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Title: Effects of environmental change on plant performance and plant-herbivore interactions
Author: Prill, Nadine
ISNI:       0000 0004 5921 0387
Awarding Body: University of Oxford
Current Institution: University of Oxford
Date of Award: 2014
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Global environmental change fundamentally affects plants and their interactions with other species, and this has profound impacts on communities and ultimately ecosystems. In order to understand the mechanisms involved, we need to elaborate on the combined effects of different global change drivers on multiple levels of plant organization, including the biochemical level (production of defence compounds), the whole organism, the population, and the plant-herbivore interaction level. This thesis investigates (1) the combined effects of factors related to climate change and habitat fragmentation on Brassica nigra and (2) the effects of Zn soil pollution on the heavy metal hyperaccumulator Noccaea caerulescens at these different levels. Common garden and greenhouse experiments with B. nigra applied drought stress and elevated CO2 to examine climate change impacts, while crossing treatments (inbreeding and between-population outbreeding) were used to investigate habitat fragmentation effects. Heterosis was lost under drought stress, and there were several interactive effects of the experimental treatments that varied within and among populations. In a greenhouse experiment with N. caerulescens, plants were grown on soil with different amounts of zinc. Plants had greater herbivore resistance when grown on Zn-amended soil, and invested more in herbivore tolerance when grown on soil without added Zn. In general, the results indicate that factors related to global environmental change have complex and interactive effects on different levels of plant organization. The findings are discussed in terms of their implications for ecology, evolution and conservation.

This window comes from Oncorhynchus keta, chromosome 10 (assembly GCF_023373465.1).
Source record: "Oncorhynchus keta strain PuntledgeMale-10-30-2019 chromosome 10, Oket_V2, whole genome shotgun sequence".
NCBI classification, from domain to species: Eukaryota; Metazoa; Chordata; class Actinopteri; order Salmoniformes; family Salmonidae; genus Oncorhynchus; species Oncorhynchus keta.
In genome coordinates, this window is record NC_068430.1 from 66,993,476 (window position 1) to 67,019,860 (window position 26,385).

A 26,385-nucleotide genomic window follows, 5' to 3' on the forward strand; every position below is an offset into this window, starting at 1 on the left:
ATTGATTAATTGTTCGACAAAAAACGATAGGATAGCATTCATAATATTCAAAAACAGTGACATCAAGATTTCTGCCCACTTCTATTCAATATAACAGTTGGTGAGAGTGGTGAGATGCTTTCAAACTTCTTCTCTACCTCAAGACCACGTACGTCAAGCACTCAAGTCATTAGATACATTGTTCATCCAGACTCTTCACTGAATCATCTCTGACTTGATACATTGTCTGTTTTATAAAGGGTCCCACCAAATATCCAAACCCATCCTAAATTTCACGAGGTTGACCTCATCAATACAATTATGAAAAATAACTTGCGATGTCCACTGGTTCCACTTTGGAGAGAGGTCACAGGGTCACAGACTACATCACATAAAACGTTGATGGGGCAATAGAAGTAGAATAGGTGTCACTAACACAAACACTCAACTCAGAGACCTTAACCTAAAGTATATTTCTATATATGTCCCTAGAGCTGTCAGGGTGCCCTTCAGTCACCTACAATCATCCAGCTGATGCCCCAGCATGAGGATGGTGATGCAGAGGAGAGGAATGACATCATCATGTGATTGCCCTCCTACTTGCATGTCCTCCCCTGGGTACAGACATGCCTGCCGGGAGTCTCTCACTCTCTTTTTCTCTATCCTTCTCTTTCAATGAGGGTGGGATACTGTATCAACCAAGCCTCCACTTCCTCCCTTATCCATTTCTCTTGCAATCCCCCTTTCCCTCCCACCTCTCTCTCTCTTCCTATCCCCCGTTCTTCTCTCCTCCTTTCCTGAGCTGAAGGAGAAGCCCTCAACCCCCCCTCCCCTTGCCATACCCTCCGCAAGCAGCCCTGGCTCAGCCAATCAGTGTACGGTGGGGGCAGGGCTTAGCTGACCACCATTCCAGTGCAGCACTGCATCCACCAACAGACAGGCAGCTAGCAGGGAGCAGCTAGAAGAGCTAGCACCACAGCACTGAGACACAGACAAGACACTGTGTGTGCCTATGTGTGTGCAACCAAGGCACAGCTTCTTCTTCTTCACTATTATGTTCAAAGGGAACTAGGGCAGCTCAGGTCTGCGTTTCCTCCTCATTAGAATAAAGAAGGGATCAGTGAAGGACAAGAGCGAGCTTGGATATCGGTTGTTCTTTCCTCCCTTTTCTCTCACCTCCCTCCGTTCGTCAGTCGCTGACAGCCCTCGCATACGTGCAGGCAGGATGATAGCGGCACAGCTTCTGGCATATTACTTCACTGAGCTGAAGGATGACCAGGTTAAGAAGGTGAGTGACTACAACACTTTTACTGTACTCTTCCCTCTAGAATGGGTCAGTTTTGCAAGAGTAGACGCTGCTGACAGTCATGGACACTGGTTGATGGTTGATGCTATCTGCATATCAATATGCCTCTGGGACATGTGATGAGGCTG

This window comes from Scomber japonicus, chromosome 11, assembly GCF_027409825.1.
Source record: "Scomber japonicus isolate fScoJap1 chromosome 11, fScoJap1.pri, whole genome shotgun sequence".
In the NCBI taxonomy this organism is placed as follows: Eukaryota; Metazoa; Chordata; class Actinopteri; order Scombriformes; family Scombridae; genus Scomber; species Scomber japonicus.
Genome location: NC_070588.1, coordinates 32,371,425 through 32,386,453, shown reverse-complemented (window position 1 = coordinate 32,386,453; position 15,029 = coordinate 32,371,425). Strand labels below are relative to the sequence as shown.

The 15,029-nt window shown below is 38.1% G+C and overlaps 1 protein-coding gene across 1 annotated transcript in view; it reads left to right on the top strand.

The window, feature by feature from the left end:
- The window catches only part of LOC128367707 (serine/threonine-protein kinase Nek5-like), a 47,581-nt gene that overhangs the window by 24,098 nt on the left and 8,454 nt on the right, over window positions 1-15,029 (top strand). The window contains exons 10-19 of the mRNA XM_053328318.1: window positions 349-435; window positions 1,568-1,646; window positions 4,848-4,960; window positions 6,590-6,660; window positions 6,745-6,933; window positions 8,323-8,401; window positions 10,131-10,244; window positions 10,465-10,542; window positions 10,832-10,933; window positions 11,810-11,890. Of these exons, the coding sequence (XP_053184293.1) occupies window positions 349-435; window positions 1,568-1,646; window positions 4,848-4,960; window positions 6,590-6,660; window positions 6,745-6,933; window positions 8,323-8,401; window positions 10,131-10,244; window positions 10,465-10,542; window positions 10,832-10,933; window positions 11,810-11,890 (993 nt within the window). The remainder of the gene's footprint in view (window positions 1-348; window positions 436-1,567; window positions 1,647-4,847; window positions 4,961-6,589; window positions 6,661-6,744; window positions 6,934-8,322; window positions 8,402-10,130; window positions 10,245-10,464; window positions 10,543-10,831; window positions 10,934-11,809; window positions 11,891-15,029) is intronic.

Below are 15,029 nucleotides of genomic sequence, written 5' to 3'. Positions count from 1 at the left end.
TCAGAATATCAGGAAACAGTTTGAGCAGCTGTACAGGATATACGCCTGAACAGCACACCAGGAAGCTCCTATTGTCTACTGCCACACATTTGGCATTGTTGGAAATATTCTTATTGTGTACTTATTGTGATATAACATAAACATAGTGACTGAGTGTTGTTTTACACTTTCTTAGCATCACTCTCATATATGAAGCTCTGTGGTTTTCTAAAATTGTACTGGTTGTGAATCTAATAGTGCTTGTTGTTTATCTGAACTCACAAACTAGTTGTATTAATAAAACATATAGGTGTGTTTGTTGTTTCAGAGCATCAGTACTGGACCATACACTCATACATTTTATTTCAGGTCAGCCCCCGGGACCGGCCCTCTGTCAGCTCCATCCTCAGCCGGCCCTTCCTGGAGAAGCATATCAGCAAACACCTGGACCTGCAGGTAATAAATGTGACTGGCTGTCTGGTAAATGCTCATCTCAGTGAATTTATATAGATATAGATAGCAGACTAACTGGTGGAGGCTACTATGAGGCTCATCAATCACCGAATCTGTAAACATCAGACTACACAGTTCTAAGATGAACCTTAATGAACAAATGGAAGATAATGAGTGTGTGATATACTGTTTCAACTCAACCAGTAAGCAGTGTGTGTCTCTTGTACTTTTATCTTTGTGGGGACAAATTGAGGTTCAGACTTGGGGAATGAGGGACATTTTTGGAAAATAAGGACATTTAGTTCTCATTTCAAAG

Supervisor: Leimu-Brown, Roosa ; Bullock, James M. Sponsor: Biotechnology & Biological Sciences Research Council ; German National Academic Foundation
Qualification Name: Thesis (Ph.D.) Qualification Level: Doctoral
EThOS ID:  DOI: Not available
Keywords: Evolution, ecology and systematics ; climate change ; habitat fragmentation ; environment dependence ; conservation ; plant defence ; secondary metabolites ; soil pollution ; metal hyperaccumulation